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19 thoughts on “San Fransocial

  1. “the communication and conversations are nevertheless valid, important, real and essential. The quality is not diminished, but it is different.”

    Vive les geeks! Rock on my San Fransocial partner-in-crime! 😉

  2. More left brain/right brain stuff with regards to those of us able to multi-task and those who don’t as we discussed in the LesBlog chat. Many people will find this foreign, but it is just a part of our culture and is totally acceptable. In fact it is one of those defining characteristics of the culture (there are hundreds so dont try to categorize it)

    Another point to consider though is how others receive this style of communications. In chat it is invisible, but in person is another story. While we all accept it because we all do it, when meeting others they may find it rude or anti-social – most people like being listened to more than they like talking.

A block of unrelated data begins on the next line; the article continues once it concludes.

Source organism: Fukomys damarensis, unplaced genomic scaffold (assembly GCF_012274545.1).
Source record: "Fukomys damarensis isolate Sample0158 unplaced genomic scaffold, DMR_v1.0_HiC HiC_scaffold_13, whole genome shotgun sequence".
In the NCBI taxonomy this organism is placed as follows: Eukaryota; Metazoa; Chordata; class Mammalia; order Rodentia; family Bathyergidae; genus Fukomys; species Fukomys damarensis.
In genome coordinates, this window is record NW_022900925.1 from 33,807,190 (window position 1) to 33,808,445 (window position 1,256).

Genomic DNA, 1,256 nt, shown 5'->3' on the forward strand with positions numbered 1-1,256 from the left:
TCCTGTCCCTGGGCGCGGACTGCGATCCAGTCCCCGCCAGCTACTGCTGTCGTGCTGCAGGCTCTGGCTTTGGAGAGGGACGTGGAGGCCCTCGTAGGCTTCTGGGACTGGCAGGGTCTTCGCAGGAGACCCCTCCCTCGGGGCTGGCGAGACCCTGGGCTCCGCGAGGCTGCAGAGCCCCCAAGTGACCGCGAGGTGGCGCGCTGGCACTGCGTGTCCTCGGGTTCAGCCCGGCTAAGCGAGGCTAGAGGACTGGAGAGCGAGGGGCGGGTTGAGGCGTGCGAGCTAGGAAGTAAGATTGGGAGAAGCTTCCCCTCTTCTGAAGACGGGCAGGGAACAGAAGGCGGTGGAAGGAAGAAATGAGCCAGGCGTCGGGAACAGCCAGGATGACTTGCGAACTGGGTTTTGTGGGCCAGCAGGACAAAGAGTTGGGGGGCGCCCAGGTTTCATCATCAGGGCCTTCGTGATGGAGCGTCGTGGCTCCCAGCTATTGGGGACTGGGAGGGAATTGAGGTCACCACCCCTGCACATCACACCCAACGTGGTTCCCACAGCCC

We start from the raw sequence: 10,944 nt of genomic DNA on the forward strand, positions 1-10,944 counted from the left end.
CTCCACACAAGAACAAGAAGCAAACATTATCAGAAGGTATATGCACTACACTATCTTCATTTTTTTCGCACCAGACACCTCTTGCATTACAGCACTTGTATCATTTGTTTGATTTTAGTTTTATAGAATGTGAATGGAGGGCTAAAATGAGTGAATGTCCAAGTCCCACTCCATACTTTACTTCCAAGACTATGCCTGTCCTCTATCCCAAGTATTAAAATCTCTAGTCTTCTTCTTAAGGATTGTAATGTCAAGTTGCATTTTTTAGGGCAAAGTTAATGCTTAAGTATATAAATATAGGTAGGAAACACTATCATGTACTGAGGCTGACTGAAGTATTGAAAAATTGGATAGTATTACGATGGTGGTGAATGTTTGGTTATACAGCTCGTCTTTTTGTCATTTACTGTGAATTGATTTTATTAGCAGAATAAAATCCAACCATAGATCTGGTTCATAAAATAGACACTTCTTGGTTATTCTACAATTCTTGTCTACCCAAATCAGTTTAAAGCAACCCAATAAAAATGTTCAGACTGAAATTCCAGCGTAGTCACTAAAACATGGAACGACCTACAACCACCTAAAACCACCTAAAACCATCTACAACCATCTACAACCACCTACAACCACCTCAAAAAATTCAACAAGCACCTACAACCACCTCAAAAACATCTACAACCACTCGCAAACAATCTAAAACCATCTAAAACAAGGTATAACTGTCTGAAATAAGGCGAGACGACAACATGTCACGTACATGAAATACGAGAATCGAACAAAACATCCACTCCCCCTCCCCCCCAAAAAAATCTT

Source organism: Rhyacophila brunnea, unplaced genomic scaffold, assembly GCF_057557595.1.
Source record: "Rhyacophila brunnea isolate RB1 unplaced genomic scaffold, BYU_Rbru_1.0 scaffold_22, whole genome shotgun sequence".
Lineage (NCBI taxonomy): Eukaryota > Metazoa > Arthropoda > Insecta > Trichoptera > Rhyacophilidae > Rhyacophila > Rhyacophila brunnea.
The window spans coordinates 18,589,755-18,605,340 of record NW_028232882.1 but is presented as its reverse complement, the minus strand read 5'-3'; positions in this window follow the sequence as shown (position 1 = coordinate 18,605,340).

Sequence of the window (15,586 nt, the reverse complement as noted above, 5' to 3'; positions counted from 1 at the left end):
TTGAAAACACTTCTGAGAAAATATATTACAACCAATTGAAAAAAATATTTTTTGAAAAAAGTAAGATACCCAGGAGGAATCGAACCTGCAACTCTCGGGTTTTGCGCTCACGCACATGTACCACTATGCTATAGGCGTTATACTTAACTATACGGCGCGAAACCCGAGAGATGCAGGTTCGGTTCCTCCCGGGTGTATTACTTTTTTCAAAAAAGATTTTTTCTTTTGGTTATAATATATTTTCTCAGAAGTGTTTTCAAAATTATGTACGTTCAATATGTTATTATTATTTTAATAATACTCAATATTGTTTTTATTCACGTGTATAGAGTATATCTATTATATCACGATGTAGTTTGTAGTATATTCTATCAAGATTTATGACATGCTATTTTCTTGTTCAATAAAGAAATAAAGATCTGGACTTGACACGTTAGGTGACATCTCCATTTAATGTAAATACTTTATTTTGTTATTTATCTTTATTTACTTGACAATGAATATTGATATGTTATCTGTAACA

Looks like a lot of great ideas came from Paris – looking forward to reconnecting when you return.

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  5. @ChrisHeuer — I agree… I mean, we’re going to seem strange if not a bit anti-social when engaging in this kind of behavior around other people or in a social situation not used to this behavior. But the fact of the matter is that we’re actually becoming more connected, more social, and more engaged (potentially) than those around us.

    At least when there’s wifi. 😉